Mann has promising first flight at the Knight

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While an hour-long dance with 11 scenes doesn’t qualify as epic, Justin Mann’s Breaking Silence at Knight Theater last week was certainly ambitious. Telling the story of a contemporary romance imperiled by temptation, fear of commitment, and peer pressure, Mann’s choreography convincingly fused elements of modern dance with the idioms of hip-hop and gymnastic floor work, often climaxing with the splashy ensemble tableaus we’ve all known so well ever since Michael Jackson and Thriller revolutionized MTV.

Such sustained vitality is not often seen from the renowned companies that perform at the American Dance Festival in Durham, Spoleto USA in Charleston, or here at the Knight, where we’ve already seen Parsons, Ailey, and our own NC Dance in the new venue’s inaugural year. Nor are we talking about mere pep when considering Mann and principal dancer Kelsey Orem, who starred as the lovers. Their artistry and fluid technique were echoed deep into the troupe, which I venture to say is largely comprised of students from Mann’s home studio, Fancy Feet Dance, over in Matthews. The stylishly distorted B&W photos in the program may have deceived me, but I’ll single out Aimee Otte, Chance Benson, Jarvis Garvin, and Ashley Rogers as consistent standouts among the 20 supporting players.

Too often, Mann straitjackets himself in his piece by confining himself in his musical choices, indulging in too much repetition, and short-circuiting his dramatic narrative. All three of his first scenes have beds in them, resourceful from a budgetary standpoint but hardly the best way to give a story vigorous forward thrust. Mann would be better off if he approached his task by giving his protagonists names, interests, and specific quirks of character. Similarly, it would help if the guys Mann hangs with and Orem’s lady friends had some individuality and impact on the story. When we reached the climactic “Betraying the Trust” segment, Mann had taken a suggestively white article of clothing from Orem, but it was difficult to discern the nature or gravity of his betrayal.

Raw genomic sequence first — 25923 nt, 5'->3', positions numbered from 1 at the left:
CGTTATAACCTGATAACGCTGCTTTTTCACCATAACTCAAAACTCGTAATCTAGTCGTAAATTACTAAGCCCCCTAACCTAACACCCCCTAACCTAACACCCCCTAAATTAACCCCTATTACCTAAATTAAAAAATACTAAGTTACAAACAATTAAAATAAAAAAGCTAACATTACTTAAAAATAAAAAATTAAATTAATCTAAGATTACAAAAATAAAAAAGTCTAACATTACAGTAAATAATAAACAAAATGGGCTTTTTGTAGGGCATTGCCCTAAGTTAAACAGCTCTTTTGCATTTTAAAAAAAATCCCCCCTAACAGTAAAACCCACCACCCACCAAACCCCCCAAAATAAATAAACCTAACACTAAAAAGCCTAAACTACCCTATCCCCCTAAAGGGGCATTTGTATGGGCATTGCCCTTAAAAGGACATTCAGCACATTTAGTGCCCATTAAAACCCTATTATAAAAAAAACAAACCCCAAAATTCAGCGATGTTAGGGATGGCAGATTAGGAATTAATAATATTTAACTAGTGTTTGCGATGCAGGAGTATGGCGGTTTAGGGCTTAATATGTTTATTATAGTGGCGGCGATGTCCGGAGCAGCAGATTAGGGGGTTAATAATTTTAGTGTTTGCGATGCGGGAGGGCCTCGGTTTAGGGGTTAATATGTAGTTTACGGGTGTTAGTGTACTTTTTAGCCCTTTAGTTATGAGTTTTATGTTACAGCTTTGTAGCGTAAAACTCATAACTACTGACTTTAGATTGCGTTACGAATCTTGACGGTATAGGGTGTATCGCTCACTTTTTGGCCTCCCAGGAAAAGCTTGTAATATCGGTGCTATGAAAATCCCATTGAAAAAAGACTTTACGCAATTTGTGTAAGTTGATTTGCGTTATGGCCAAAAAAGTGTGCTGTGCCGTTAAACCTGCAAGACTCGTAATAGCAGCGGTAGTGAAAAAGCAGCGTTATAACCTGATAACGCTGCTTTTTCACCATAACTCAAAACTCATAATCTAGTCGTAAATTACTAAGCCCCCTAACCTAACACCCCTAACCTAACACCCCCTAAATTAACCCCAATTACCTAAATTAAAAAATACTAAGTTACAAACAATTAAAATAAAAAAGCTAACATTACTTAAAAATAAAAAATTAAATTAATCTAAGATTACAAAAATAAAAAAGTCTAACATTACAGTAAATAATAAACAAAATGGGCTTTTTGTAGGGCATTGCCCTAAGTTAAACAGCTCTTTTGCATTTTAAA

As good as the raucous ensembles were for “The Streets” and “Club Juice,” I wouldn’t have minded if Breaking Silence had embraced quietude and silence a little more, particularly when the spotlight narrowed to the lovers. We didn’t need Tchaikovsky or Rachmaninoff necessarily, but a few more sensuous slow-moving moments might have assured us that there was fire and heat between the lovers that matched their energy.

Very likely, the power and excellence of the final scenes of Breaking Silence may have interfered with Mann’s realizing that he needed to fortify his earlier scenario. We circled back in the denouement to the opening “Dream” scene, echoing what we had witnessed in a predictable déjà vu, but then Mann in his new dream veered horrifically from worship to desperate, despairing bondage. It was an encouraging affirmation that Mann is capable of generating stirring drama after all – and perhaps a foretaste of what we’ll see from the dancer/choreographer if he’s emboldened to pursue that direction more intently.

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